The Care and Feeding of Unbelievers
SEPTEMBER 21, 2022
We’re here for them.
In the account of the Samaritan woman at the well in John 4:1-42, Jesus said, “Look, I tell you, lift up your eyes, and see that the fields are white for harvest” (John 4:35).
Jesus had said this before. “Then he said to his disciples, ‘The harvest is plentiful, but the laborers are few; therefore, pray earnestly to the Lord of the harvest to send out laborers into his harvest’” (Matthew 9:37-38).
And on another occasion, Jesus said, “And I, when I am lifted up from the earth, will draw all people to myself” (John 12:32).
Not only are we here for them, people are ready and waiting for us.
Either the workers are there, though, or we’re doing it wrong. Given that there have never been so many workers before—the Christian faith is the world’s largest religion—we must be doing it wrong.
So, we have to do it Jesus’ way. (Don’t you just hate it?)
I’ve been doing evangelism for a long time. I’ve attended many evangelism conferences (and even taught at some of them). I’ve decided to forget all of that and just do it the way Jesus did.
How did Jesus do it?
Jesus didn’t set agendas. He reacted to them.
“And he had to pass through Samaria . . .” (John 4:4).
In Matthew 28:19, Jesus said, “Go therefore and make disciples . . .” The literal translation is, “As you’re going, make disciples.”
In other words, do what you normally do . . . and don’t duck.
Let me give you a great prayer: “Lord, I’m not going out of my way today to talk to anybody about you. That’s probably because I don’t care, but you do. So, I ask that you would make me so real, honest, kind, and clearly screwed-up and saved that anybody I meet will see it. Then give me the grace not to duck.”
If you pray that prayer and never share your faith, you’ll never have to feel guilty again. But let me tell you a secret. You’ll be blown away by how many people want to hear about Jesus during your day.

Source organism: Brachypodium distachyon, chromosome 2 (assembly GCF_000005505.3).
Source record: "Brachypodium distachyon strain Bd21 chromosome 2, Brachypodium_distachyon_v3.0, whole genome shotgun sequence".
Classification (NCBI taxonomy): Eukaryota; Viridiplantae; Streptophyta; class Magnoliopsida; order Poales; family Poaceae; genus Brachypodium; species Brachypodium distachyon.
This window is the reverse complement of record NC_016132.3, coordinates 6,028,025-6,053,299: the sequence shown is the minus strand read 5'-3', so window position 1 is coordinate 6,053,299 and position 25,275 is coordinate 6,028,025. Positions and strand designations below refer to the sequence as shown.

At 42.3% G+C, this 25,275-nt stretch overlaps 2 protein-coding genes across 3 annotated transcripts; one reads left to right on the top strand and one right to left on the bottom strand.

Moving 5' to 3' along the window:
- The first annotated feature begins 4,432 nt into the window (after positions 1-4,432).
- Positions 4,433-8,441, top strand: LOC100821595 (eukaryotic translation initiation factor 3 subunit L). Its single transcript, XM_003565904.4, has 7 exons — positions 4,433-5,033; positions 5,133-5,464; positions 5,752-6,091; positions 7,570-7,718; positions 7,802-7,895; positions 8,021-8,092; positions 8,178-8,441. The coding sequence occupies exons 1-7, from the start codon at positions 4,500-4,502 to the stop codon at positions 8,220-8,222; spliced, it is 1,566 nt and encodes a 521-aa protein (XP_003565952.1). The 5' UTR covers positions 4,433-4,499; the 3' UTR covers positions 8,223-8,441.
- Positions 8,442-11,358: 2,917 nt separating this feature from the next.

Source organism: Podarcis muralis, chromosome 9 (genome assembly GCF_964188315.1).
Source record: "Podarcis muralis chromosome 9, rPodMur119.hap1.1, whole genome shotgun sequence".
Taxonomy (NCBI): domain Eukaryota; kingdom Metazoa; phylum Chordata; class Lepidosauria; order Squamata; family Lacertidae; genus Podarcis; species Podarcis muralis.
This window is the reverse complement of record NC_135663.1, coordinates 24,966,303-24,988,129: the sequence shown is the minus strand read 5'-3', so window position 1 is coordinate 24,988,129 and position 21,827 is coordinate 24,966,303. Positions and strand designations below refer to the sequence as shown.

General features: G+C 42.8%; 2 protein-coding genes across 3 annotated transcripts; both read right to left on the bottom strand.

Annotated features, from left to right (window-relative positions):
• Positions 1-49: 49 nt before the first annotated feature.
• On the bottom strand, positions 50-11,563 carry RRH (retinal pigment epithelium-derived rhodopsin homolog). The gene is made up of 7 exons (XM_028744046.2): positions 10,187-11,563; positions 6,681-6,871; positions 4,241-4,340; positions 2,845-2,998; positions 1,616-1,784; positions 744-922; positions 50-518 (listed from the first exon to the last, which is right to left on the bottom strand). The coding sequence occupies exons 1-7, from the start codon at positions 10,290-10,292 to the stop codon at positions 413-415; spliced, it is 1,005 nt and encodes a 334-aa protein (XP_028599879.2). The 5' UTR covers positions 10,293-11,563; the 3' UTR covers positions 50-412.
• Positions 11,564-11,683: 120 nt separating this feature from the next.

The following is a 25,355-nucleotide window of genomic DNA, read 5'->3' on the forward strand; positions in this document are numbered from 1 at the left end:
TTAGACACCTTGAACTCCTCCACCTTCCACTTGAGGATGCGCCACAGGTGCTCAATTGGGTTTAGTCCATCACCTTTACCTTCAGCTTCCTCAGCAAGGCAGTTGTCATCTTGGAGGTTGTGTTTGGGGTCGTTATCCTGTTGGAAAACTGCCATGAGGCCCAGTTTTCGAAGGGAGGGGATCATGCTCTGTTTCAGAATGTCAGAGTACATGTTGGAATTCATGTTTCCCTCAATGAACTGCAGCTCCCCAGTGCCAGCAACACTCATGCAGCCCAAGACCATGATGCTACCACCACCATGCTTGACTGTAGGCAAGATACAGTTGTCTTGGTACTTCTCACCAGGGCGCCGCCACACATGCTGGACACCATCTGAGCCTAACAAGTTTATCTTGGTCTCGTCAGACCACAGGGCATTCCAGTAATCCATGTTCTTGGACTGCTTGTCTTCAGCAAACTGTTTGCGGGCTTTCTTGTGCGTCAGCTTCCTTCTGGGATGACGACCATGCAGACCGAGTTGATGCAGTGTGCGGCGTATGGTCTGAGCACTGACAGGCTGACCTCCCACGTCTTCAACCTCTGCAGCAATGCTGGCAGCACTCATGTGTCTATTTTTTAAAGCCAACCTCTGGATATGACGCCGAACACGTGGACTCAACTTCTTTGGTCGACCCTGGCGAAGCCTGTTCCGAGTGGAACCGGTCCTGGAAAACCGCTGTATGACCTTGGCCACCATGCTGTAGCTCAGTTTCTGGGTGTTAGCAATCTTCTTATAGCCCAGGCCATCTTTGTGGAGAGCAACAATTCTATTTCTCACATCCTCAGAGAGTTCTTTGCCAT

True story. A man involved in the Mafia once knocked on my door at home and said, “My girlfriend said that if I came to you, you would tell me about Jesus.” Believe it or not, I told him, “Hey, it’s late. Why don’t you call me tomorrow, and we’ll set up a lunch sometime?” He was not the kind of man one argues with . . . so he came inside right then and sat down in my living room. I told him about Jesus, and he became a Christian, served as head usher at the church, and eventually became a pastor.
I didn’t plan that. He just showed up at my door, and I wanted him to leave.
Tell God you won’t duck. Then get out of the way.
Jesus didn’t ask questions. He created them.
“The Samaritan woman said to him, ‘How is it that you, a Jew, ask for a drink from me, a woman of Samaria?’” (John 4:9).
In referring to uptight Christians, Martin Luther said, “There are some who have no understanding to hear the truth of freedom and insist upon their goodness as means for salvation. These people you must resist, do the very opposite, and offend them boldly lest by their impious views they drag many with them into error. For the sake of liberty of the faith do other things which they regarded as the greatest of sins . . . use your freedom constantly and consistently in the sight of and despite the tyrants and stubborn so that they may learn that they are impious, that their law and works are of no avail for righteousness, and that they had no right to set them up.”
I think that is good, but it is also important to take what Luther said about how we should react to our Christian brothers and sisters and double it for unbelievers.
Unbelievers have us figured. They know what we’re going to say, what we’re going to do, and how we will react. They see us, point, and say, “There’s another Christian!” Then they run in the opposite direction.
For God’s sake, do something that confuses unbelievers.
Maybe even confess your sins to them.
My friend told me, “If people want to hear about Jesus, I tell them. But if they don’t want to hear about Jesus, I don’t tell them. I just invite them out for a beer. They don’t know how to respond to that.”